and if I know its costing a fortune maybe I won't:-)
If I don't know how much its using I won't worry as much, just as well
fuel is tax deductible:-)



Daryl
Diesel Damo
2006-09-26 00:01:55 UTC
Permalink
Post by D Walford
I must check mine one day but I'm not sure if its a good idea, now that
I have bought the boat from my son I intend to use it a lot more often
and if I know its costing a fortune maybe I won't:-)
If I don't know how much its using I won't worry as much,
I know the feeling. I'd had plenty of opportunities to measure the fuel
consumption while towing something heavy before, but I finally bit the
bullet and noted the numbers down. I remember watching the bowser tick
over and going, "Damn... shit... fuck... faaark!!" :-)
Post by D Walford
just as well fuel is tax deductible:-)
Noice!
the_dawggie
2006-09-26 01:32:02 UTC
Permalink
Post by D Walford
Post by Diesel Damo
I'm too scared to check it when towing the boat
but it drinks fuel at a much higher rate than normal.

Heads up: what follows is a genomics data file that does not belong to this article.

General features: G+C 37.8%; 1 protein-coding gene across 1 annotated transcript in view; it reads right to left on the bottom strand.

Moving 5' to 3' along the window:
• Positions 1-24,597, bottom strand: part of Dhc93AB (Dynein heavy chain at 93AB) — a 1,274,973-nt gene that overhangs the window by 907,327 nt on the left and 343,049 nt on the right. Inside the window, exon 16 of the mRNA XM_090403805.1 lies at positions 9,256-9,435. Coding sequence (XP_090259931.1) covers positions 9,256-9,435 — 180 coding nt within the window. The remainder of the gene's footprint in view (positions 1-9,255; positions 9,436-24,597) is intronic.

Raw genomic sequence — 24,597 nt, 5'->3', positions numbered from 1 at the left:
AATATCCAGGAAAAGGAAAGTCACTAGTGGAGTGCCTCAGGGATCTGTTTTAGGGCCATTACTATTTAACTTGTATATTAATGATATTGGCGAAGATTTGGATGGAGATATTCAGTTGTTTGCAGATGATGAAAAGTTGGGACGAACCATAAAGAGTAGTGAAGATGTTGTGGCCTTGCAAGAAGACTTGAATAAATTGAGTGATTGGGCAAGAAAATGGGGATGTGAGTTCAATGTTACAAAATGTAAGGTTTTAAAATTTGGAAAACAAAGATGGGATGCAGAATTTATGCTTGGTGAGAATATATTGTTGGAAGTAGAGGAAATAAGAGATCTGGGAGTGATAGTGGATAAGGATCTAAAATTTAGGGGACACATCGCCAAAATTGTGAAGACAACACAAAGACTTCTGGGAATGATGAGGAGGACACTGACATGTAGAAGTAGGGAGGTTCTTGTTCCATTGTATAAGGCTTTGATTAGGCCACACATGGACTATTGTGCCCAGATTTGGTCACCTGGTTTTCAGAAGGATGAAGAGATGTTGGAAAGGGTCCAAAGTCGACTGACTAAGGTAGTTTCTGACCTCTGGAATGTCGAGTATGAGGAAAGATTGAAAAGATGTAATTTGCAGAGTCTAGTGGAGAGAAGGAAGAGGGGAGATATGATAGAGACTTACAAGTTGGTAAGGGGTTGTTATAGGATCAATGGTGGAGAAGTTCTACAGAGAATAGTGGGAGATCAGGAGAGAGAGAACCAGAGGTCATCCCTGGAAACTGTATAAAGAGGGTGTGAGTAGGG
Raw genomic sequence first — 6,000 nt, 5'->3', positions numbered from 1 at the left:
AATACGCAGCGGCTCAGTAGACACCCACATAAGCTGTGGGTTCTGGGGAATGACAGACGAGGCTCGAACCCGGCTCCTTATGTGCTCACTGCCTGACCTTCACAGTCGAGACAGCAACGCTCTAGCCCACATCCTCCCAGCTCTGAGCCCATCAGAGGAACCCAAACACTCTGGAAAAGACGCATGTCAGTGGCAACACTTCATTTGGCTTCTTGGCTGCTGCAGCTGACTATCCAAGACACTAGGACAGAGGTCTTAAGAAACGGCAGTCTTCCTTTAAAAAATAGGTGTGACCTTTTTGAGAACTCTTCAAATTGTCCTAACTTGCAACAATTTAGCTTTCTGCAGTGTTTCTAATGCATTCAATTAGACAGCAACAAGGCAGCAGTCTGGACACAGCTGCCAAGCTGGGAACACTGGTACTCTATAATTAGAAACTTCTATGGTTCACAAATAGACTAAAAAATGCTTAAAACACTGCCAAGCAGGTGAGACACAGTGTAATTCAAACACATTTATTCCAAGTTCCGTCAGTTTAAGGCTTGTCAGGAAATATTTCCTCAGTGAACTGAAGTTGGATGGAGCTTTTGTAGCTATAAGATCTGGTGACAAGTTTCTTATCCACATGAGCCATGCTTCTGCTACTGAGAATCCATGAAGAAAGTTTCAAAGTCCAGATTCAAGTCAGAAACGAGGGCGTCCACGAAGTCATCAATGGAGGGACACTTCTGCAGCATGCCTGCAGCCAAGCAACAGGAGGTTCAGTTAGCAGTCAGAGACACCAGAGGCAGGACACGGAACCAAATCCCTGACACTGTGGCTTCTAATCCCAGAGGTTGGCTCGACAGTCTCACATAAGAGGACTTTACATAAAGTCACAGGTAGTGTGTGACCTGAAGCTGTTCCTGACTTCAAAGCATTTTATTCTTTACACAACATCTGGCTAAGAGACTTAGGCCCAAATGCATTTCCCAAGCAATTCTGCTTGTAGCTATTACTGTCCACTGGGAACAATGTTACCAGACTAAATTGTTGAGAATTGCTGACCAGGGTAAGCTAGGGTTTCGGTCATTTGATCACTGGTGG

I towed a horse in a double float from Wollongong to my place = very
hilly journey. I got 17L/100km :-(
Thats not too bad for towing something that heavy.
I must check mine one day but I'm not sure if its a good idea, now that
I have bought the boat from my son I intend to use it a lot more often
and if I know its costing a fortune maybe I won't:-)
If I don't know how much its using I won't worry as much, just as well
fuel is tax deductible:-)
That would drop with a turbo installed. I don't ever remember mine 'lux
using more than around 12 l/100 km doing anything I've ever asked of
it over the years I've owned it. If it used 12 l/100 km during Chity
driving
I'd be taking it apart and looking at it, as that would be under 10
l/100km,
and it weighs around 1,800 kg.
Athol
2006-09-26 03:54:03 UTC
Permalink
Post by Diesel Damo
I'm too scared to check it when towing the boat
but it drinks fuel at a much higher rate than normal.
I towed a horse in a double float from Wollongong to my place = very
hilly journey. I got 17L/100km :-(
All the way down to Goulburn and back up?

Bet you wish they'd fix the Wombeyan Caves Road!
--
Athol
<http://cust.idl.com.au/athol> Linux Registered User # 254000
I'm a Libran Engineer. I don't argue, I discuss.
feral
2006-09-26 04:22:21 UTC
Permalink
Post by Athol
All the way down to Goulburn and back up?